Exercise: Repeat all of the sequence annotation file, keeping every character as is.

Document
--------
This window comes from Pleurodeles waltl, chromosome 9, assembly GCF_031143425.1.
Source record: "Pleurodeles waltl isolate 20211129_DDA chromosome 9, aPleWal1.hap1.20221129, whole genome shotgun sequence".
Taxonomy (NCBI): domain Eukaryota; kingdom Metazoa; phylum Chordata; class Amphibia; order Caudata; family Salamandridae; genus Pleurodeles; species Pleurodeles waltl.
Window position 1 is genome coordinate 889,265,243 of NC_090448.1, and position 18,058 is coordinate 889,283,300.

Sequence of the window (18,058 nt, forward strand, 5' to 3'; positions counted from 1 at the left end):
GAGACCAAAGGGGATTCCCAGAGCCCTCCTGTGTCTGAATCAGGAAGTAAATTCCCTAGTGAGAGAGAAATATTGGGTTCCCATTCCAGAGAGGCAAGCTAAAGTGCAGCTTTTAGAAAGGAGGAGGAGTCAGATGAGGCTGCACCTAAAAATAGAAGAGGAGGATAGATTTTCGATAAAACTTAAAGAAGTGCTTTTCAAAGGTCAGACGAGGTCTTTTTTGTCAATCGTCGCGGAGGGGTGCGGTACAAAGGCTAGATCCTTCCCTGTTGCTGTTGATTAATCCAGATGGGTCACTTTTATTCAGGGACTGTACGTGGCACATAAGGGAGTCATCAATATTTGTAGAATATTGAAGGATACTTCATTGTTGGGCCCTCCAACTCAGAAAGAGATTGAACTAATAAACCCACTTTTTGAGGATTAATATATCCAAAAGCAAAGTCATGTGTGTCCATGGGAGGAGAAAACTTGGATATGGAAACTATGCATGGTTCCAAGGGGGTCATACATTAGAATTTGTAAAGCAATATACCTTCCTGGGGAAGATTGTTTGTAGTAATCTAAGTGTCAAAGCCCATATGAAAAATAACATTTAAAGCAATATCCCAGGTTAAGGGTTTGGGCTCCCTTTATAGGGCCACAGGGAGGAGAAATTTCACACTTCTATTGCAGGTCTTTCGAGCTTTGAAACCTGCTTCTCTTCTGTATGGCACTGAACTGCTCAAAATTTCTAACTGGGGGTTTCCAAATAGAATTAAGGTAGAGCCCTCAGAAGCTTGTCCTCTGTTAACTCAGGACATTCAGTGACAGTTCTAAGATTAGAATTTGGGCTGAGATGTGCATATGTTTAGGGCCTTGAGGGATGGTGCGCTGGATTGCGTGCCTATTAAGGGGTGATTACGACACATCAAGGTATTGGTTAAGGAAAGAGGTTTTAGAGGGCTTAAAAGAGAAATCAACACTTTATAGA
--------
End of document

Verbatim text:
This window comes from Pleurodeles waltl, chromosome 9, assembly GCF_031143425.1.
Source record: "Pleurodeles waltl isolate 20211129_DDA chromosome 9, aPleWal1.hap1.20221129, whole genome shotgun sequence".
Taxonomy (NCBI): domain Eukaryota; kingdom Metazoa; phylum Chordata; class Amphibia; order Caudata; family Salamandridae; genus Pleurodeles; species Pleurodeles waltl.
Window position 1 is genome coordinate 889,265,243 of NC_090448.1, and position 18,058 is coordinate 889,283,300.

Sequence of the window (18,058 nt, forward strand, 5' to 3'; positions counted from 1 at the left end):
GAGACCAAAGGGGATTCCCAGAGCCCTCCTGTGTCTGAATCAGGAAGTAAATTCCCTAGTGAGAGAGAAATATTGGGTTCCCATTCCAGAGAGGCAAGCTAAAGTGCAGCTTTTAGAAAGGAGGAGGAGTCAGATGAGGCTGCACCTAAAAATAGAAGAGGAGGATAGATTTTCGATAAAACTTAAAGAAGTGCTTTTCAAAGGTCAGACGAGGTCTTTTTTGTCAATCGTCGCGGAGGGGTGCGGTACAAAGGCTAGATCCTTCCCTGTTGCTGTTGATTAATCCAGATGGGTCACTTTTATTCAGGGACTGTACGTGGCACATAAGGGAGTCATCAATATTTGTAGAATATTGAAGGATACTTCATTGTTGGGCCCTCCAACTCAGAAAGAGATTGAACTAATAAACCCACTTTTTGAGGATTAATATATCCAAAAGCAAAGTCATGTGTGTCCATGGGAGGAGAAAACTTGGATATGGAAACTATGCATGGTTCCAAGGGGGTCATACATTAGAATTTGTAAAGCAATATACCTTCCTGGGGAAGATTGTTTGTAGTAATCTAAGTGTCAAAGCCCATATGAAAAATAACATTTAAAGCAATATCCCAGGTTAAGGGTTTGGGCTCCCTTTATAGGGCCACAGGGAGGAGAAATTTCACACTTCTATTGCAGGTCTTTCGAGCTTTGAAACCTGCTTCTCTTCTGTATGGCACTGAACTGCTCAAAATTTCTAACTGGGGGTTTCCAAATAGAATTAAGGTAGAGCCCTCAGAAGCTTGTCCTCTGTTAACTCAGGACATTCAGTGACAGTTCTAAGATTAGAATTTGGGCTGAGATGTGCATATGTTTAGGGCCTTGAGGGATGGTGCGCTGGATTGCGTGCCTATTAAGGGGTGATTACGACACATCAAGGTATTGGTTAAGGAAAGAGGTTTTAGAGGGCTTAAAAGAGAAATCAACACTTTATAGA